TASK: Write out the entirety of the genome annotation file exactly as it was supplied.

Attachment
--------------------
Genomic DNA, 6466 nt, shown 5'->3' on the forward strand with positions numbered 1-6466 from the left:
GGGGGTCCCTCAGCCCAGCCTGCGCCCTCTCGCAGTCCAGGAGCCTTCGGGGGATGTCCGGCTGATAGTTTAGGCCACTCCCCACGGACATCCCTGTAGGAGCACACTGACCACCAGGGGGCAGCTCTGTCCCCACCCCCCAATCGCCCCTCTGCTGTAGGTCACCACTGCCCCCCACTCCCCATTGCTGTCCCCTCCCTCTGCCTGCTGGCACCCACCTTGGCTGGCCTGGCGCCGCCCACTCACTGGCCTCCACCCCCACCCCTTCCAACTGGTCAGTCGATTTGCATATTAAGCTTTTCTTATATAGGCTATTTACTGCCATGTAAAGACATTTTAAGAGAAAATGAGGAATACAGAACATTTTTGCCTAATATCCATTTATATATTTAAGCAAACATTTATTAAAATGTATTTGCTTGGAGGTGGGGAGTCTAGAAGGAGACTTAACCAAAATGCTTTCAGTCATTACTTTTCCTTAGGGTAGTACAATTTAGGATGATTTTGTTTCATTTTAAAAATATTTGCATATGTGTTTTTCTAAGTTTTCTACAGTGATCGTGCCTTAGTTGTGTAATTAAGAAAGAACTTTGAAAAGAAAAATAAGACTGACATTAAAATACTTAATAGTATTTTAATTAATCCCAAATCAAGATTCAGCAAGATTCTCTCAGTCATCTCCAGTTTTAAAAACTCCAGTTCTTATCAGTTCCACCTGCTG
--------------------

Genomic DNA, 6466 nt, shown 5'->3' on the forward strand with positions numbered 1-6466 from the left:
GGGGGTCCCTCAGCCCAGCCTGCGCCCTCTCGCAGTCCAGGAGCCTTCGGGGGATGTCCGGCTGATAGTTTAGGCCACTCCCCACGGACATCCCTGTAGGAGCACACTGACCACCAGGGGGCAGCTCTGTCCCCACCCCCCAATCGCCCCTCTGCTGTAGGTCACCACTGCCCCCCACTCCCCATTGCTGTCCCCTCCCTCTGCCTGCTGGCACCCACCTTGGCTGGCCTGGCGCCGCCCACTCACTGGCCTCCACCCCCACCCCTTCCAACTGGTCAGTCGATTTGCATATTAAGCTTTTCTTATATAGGCTATTTACTGCCATGTAAAGACATTTTAAGAGAAAATGAGGAATACAGAACATTTTTGCCTAATATCCATTTATATATTTAAGCAAACATTTATTAAAATGTATTTGCTTGGAGGTGGGGAGTCTAGAAGGAGACTTAACCAAAATGCTTTCAGTCATTACTTTTCCTTAGGGTAGTACAATTTAGGATGATTTTGTTTCATTTTAAAAATATTTGCATATGTGTTTTTCTAAGTTTTCTACAGTGATCGTGCCTTAGTTGTGTAATTAAGAAAGAACTTTGAAAAGAAAAATAAGACTGACATTAAAATACTTAATAGTATTTTAATTAATCCCAAATCAAGATTCAGCAAGATTCTCTCAGTCATCTCCAGTTTTAAAAACTCCAGTTCTTATCAGTTCCACCTGCTG